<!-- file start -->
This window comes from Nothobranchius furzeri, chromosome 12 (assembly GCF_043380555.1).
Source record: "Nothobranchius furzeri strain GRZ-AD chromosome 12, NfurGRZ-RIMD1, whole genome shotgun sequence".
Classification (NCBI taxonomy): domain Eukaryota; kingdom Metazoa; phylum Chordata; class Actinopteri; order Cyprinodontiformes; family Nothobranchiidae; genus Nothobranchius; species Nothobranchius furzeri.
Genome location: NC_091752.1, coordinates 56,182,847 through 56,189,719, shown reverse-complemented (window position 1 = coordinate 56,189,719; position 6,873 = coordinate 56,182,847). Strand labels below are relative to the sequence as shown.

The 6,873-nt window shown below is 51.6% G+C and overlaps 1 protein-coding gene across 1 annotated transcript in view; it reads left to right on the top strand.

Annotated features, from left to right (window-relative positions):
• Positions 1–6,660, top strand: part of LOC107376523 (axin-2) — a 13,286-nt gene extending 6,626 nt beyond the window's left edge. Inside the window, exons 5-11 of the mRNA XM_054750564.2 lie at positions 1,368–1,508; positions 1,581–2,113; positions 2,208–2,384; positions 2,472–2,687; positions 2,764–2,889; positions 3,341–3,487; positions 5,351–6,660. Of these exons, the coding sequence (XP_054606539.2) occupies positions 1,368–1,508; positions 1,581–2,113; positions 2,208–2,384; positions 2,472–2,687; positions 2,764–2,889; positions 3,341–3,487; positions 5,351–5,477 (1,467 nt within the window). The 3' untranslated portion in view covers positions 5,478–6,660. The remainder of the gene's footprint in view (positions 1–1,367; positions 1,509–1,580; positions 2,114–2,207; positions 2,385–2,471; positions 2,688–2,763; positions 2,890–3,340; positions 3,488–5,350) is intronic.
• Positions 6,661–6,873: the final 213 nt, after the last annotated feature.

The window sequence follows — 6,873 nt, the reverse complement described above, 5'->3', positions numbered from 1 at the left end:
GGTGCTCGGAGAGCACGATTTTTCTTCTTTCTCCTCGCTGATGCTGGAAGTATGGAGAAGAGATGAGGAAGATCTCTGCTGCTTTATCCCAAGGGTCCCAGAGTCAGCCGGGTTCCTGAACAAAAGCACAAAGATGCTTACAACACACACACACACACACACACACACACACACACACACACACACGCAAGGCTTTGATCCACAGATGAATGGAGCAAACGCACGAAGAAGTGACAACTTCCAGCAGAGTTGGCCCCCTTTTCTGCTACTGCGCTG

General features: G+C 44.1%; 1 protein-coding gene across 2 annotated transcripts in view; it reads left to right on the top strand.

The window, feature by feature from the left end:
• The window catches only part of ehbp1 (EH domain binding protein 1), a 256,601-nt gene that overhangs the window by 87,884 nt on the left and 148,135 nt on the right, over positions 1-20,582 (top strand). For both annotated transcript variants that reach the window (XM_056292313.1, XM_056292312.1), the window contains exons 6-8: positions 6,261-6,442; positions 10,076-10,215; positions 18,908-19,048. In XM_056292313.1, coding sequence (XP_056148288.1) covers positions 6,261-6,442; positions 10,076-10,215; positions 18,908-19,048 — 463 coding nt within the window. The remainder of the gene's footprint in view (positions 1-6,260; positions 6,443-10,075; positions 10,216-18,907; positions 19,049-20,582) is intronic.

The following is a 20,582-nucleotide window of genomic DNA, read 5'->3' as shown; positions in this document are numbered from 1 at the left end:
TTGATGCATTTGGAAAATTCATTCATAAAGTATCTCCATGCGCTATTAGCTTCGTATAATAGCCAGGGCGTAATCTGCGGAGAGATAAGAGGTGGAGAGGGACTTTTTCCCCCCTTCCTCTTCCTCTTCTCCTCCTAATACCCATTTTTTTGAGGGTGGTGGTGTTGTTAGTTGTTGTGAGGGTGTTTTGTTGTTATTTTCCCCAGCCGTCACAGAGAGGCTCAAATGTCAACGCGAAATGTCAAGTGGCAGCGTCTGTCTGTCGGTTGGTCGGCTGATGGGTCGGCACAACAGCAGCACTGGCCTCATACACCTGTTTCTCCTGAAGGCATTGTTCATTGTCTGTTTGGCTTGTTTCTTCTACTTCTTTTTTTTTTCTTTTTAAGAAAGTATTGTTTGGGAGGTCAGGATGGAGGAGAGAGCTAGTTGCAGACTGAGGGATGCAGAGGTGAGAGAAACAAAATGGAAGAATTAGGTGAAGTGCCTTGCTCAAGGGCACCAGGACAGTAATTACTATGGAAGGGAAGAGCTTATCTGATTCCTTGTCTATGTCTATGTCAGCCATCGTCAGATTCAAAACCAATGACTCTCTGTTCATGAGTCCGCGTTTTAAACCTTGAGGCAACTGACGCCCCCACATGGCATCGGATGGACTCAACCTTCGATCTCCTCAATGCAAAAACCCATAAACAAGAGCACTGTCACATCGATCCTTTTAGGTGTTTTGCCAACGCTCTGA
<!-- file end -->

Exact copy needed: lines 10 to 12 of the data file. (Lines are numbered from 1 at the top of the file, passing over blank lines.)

GGTGCTCGGAGAGCACGATTTTTCTTCTTTCTCCTCGCTGATGCTGGAAGTATGGAGAAGAGATGAGGAAGATCTCTGCTGCTTTATCCCAAGGGTCCCAGAGTCAGCCGGGTTCCTGAACAAAAGCACAAAGATGCTTACAACACACACACACACACACACACACACACACACACACACACACACGCAAGGCTTTGATCCACAGATGAATGGAGCAAACGCACGAAGAAGTGACAACTTCCAGCAGAGTTGGCCCCCTTTTCTGCTACTGCGCTG

General features: G+C 44.1%; 1 protein-coding gene across 2 annotated transcripts in view; it reads left to right on the top strand.

The window, feature by feature from the left end: